“O Lord, my God, Jesus Christ! Behold how many enemies have risen up against me and have prepared a net in order to catch me and take away my soul. But I have remembered Thy name in the night and have rejoiced, and now when they are close about me I hasten to Thee and have hope that my enemy will not triumph over me. For thou knowest, O Lord my God, that I, Thy slave, have preserved for Thee the purity of my body and have entrusted my soul to Thee. Preserve Thy sheep, O good Shepherd; do not give it over to be eaten by the beast who seeks to devour me; grant me victory over the evil desire of my flesh.”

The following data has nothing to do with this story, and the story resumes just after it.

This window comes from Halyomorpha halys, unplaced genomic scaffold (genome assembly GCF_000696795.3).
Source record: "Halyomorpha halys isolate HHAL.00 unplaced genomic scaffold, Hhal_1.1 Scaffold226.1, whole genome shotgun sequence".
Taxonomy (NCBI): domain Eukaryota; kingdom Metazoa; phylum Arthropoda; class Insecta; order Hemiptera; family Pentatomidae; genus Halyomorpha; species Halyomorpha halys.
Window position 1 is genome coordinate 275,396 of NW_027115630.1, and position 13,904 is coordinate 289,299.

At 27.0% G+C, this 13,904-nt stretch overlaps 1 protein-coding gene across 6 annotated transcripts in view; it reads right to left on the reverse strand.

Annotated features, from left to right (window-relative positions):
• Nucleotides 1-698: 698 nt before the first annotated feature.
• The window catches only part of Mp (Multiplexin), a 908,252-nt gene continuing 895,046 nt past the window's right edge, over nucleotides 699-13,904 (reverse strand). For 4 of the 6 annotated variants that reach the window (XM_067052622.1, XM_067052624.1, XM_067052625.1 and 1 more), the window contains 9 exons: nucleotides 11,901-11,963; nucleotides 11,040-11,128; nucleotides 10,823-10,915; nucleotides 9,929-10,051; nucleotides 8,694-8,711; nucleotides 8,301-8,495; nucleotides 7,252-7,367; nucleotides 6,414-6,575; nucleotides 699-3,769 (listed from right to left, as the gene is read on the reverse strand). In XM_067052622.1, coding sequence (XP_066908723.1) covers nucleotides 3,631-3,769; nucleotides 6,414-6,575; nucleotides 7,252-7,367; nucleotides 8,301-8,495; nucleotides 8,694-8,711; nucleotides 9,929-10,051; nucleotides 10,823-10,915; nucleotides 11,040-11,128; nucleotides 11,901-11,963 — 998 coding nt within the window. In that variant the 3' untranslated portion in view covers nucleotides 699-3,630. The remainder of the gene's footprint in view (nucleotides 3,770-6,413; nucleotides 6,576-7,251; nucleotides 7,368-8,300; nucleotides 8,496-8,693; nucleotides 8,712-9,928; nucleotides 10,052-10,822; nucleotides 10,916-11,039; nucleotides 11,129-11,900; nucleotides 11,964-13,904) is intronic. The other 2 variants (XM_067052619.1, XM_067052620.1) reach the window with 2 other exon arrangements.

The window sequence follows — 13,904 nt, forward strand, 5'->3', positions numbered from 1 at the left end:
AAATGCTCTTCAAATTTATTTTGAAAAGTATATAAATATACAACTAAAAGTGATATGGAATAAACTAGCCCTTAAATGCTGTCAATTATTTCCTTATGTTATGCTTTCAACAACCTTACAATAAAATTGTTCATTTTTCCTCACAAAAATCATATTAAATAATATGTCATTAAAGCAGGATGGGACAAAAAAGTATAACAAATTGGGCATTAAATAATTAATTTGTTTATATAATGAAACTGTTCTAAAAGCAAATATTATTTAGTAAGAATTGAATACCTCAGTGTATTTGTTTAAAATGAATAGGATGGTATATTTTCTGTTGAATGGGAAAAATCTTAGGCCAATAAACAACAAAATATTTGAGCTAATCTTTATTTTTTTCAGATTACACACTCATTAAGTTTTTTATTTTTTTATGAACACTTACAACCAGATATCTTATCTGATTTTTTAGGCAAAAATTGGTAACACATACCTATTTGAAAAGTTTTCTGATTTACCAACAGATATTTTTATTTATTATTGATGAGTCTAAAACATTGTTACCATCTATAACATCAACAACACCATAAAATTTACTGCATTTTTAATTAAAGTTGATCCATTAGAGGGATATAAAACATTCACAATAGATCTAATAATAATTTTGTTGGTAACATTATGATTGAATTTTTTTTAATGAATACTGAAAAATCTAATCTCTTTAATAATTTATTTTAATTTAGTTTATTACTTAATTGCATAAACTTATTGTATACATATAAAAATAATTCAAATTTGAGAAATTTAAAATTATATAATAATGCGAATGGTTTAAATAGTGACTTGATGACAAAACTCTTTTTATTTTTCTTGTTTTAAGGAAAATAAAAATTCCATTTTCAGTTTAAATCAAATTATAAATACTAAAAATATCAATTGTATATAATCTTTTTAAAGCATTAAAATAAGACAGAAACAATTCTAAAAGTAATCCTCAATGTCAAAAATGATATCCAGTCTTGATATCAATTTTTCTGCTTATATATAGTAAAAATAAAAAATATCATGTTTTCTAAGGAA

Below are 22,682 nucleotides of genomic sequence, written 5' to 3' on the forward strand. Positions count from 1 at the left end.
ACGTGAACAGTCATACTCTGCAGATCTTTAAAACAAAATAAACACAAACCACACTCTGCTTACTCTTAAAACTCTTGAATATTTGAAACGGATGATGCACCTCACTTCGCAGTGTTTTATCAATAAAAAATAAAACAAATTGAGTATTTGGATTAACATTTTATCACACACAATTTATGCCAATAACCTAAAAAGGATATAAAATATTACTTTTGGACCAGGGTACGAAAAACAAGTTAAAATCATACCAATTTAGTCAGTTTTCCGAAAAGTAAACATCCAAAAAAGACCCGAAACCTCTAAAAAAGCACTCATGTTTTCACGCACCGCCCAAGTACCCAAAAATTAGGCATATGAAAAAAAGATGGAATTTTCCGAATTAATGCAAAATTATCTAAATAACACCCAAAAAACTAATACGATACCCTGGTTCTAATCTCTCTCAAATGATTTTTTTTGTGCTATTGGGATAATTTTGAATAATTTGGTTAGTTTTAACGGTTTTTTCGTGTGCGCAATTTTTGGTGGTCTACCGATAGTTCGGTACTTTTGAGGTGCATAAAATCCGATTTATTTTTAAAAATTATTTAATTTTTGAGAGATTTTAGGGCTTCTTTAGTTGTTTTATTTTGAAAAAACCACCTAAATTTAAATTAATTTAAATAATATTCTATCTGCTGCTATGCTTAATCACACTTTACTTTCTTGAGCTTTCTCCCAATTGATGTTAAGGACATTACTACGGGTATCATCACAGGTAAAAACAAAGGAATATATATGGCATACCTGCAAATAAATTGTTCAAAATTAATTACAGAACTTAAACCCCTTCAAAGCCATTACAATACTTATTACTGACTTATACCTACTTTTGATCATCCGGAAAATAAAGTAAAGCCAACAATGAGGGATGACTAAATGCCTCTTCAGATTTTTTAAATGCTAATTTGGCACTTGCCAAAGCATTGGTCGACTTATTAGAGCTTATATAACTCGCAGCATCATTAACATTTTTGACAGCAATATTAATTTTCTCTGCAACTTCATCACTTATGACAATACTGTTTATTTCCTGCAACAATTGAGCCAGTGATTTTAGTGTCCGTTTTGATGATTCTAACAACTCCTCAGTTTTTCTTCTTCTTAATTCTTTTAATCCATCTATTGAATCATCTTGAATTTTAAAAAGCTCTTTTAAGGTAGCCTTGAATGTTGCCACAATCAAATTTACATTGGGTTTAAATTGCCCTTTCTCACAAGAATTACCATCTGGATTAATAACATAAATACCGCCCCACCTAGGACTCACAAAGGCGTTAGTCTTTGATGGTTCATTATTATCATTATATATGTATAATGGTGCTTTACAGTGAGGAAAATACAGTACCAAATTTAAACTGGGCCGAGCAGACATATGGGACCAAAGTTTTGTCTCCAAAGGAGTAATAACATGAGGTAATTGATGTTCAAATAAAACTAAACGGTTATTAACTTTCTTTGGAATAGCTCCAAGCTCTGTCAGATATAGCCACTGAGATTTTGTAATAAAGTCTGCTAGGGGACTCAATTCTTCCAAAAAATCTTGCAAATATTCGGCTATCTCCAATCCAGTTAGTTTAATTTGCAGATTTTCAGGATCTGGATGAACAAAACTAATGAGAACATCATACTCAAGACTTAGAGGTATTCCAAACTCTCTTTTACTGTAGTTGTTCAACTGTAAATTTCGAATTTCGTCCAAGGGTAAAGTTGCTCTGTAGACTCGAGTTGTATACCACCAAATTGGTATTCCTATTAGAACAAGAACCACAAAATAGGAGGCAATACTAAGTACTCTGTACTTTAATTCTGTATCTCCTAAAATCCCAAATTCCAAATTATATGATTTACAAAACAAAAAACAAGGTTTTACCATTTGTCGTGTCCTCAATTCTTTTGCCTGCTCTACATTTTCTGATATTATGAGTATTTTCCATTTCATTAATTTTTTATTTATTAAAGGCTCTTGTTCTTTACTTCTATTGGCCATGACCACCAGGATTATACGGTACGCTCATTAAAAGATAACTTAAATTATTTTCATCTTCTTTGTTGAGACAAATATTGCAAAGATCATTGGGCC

Having prayed long and fervently, the holy virgin put the enemy to shame. Being conquered by her prayer, he fled from her with shame, and again there came a calm in Justina’s body and heart; the flame of desire was quenched, the battle ceased, the boiling blood was stilled. Justina glorified God and sang a song of victory. The demon, on the other hand, returned to Cyprian with the sad news that he had accomplished nothing. Cyprian asked him why he had not been able to conquer the maiden. The demon, even against his will, revealed the truth: “I could not conquer her because I saw on her a certain sign of which I was afraid.”